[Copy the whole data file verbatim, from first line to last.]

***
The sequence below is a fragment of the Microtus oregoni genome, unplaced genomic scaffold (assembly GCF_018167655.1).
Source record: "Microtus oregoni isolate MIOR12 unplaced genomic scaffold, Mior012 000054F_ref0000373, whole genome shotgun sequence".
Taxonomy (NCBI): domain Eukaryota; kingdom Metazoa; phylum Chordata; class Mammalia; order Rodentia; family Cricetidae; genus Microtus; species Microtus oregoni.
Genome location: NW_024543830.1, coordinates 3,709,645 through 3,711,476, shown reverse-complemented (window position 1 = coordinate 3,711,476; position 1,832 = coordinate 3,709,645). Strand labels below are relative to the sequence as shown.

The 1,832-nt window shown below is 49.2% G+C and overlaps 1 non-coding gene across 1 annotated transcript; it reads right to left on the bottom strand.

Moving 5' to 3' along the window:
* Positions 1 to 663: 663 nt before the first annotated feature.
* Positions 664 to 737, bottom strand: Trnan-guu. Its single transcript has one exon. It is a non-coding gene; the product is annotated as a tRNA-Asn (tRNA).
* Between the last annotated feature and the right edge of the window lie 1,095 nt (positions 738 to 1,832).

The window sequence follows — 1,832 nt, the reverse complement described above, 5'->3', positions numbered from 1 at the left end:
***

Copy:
The sequence below is a fragment of the Microtus oregoni genome, unplaced genomic scaffold (assembly GCF_018167655.1).
Source record: "Microtus oregoni isolate MIOR12 unplaced genomic scaffold, Mior012 000054F_ref0000373, whole genome shotgun sequence".
Taxonomy (NCBI): domain Eukaryota; kingdom Metazoa; phylum Chordata; class Mammalia; order Rodentia; family Cricetidae; genus Microtus; species Microtus oregoni.
Genome location: NW_024543830.1, coordinates 3,709,645 through 3,711,476, shown reverse-complemented (window position 1 = coordinate 3,711,476; position 1,832 = coordinate 3,709,645). Strand labels below are relative to the sequence as shown.

The 1,832-nt window shown below is 49.2% G+C and overlaps 1 non-coding gene across 1 annotated transcript; it reads right to left on the bottom strand.

Moving 5' to 3' along the window:
* Positions 1 to 663: 663 nt before the first annotated feature.
* Positions 664 to 737, bottom strand: Trnan-guu. Its single transcript has one exon. It is a non-coding gene; the product is annotated as a tRNA-Asn (tRNA).
* Between the last annotated feature and the right edge of the window lie 1,095 nt (positions 738 to 1,832).

The window sequence follows — 1,832 nt, the reverse complement described above, 5'->3', positions numbered from 1 at the left end: